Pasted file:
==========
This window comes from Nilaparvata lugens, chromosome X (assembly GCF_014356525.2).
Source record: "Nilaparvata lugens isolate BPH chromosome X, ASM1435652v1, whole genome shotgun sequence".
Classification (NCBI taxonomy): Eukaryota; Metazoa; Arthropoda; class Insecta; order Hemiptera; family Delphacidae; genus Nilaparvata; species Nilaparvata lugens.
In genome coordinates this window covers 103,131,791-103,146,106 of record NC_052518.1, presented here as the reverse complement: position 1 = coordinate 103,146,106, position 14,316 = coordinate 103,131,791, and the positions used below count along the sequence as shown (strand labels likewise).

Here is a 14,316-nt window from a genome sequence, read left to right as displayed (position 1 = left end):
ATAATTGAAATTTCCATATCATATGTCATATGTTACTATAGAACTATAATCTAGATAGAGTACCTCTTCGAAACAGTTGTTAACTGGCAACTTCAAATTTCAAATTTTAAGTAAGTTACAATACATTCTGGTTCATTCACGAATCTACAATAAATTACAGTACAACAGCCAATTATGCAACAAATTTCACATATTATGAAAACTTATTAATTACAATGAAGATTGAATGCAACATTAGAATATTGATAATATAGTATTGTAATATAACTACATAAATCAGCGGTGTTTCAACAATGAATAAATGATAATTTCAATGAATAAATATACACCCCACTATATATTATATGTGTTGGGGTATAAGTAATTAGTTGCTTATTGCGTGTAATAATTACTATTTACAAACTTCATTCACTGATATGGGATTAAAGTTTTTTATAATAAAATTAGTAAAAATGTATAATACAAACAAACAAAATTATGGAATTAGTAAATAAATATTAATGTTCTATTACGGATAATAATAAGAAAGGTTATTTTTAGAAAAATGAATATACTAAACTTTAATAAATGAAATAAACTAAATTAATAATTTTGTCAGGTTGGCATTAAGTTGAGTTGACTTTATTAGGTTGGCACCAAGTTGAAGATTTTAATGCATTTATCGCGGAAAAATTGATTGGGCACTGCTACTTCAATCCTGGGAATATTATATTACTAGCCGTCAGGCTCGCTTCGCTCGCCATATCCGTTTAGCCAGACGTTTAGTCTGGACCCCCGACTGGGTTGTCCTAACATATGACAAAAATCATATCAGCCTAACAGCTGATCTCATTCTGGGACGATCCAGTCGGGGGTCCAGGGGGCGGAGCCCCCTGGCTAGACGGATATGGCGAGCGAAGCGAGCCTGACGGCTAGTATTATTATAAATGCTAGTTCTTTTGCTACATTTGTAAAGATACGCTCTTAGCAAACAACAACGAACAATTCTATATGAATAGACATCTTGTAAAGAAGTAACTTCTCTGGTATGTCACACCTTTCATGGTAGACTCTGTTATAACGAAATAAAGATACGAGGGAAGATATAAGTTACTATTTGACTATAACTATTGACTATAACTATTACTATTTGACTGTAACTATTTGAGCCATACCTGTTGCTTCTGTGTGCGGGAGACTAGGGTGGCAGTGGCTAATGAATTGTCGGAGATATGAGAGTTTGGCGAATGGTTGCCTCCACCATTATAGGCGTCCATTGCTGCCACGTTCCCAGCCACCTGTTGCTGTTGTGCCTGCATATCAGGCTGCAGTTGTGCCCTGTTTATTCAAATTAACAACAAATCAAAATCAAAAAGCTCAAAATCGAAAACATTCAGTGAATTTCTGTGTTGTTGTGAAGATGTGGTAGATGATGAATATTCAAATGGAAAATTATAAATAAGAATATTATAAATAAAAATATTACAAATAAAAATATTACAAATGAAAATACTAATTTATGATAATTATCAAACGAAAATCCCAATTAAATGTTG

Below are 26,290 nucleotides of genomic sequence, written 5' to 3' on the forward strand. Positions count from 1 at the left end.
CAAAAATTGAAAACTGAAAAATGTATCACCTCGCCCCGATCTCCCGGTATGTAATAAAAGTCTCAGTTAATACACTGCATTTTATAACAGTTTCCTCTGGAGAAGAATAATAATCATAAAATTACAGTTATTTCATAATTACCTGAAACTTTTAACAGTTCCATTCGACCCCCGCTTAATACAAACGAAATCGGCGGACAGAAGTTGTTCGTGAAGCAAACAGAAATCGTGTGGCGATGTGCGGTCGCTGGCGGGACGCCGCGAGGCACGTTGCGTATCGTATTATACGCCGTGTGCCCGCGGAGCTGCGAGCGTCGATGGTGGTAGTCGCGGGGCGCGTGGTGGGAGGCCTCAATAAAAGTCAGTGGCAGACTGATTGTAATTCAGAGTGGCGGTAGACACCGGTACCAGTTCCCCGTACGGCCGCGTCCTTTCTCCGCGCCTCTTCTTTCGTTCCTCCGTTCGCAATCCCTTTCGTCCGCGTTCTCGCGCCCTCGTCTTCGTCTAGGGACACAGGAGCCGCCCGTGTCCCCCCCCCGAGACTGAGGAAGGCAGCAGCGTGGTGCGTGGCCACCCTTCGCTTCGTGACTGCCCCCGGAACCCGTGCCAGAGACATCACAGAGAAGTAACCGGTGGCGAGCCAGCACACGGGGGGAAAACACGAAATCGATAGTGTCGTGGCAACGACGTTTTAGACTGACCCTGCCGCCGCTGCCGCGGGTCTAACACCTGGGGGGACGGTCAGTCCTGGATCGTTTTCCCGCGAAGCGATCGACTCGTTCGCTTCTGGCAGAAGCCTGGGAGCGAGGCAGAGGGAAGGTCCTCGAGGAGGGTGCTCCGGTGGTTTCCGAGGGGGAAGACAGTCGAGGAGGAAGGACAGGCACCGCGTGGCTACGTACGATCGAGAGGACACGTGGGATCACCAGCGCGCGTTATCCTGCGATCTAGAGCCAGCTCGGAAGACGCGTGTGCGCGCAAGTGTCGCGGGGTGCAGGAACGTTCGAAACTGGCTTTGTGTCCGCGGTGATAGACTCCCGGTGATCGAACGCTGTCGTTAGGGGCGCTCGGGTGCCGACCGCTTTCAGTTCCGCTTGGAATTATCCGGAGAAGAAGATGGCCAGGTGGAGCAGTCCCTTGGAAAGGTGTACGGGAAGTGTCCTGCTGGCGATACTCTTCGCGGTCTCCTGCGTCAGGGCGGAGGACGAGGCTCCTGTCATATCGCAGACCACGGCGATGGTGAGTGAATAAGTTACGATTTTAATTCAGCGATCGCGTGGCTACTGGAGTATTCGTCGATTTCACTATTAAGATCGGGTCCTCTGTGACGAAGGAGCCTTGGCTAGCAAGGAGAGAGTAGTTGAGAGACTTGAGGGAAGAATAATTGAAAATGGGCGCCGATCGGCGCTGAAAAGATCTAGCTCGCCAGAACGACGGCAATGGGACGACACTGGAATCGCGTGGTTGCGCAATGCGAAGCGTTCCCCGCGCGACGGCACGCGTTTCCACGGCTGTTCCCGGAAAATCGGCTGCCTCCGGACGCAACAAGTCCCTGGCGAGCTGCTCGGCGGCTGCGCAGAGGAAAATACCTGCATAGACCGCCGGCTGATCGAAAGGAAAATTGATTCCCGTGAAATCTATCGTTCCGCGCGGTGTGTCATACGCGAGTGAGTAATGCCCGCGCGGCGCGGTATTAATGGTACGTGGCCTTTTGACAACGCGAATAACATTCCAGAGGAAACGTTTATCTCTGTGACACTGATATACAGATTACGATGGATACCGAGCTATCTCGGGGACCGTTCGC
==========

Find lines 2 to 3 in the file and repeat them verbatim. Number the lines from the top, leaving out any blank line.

Source record: "Nilaparvata lugens isolate BPH chromosome X, ASM1435652v1, whole genome shotgun sequence".
Classification (NCBI taxonomy): Eukaryota; Metazoa; Arthropoda; class Insecta; order Hemiptera; family Delphacidae; genus Nilaparvata; species Nilaparvata lugens.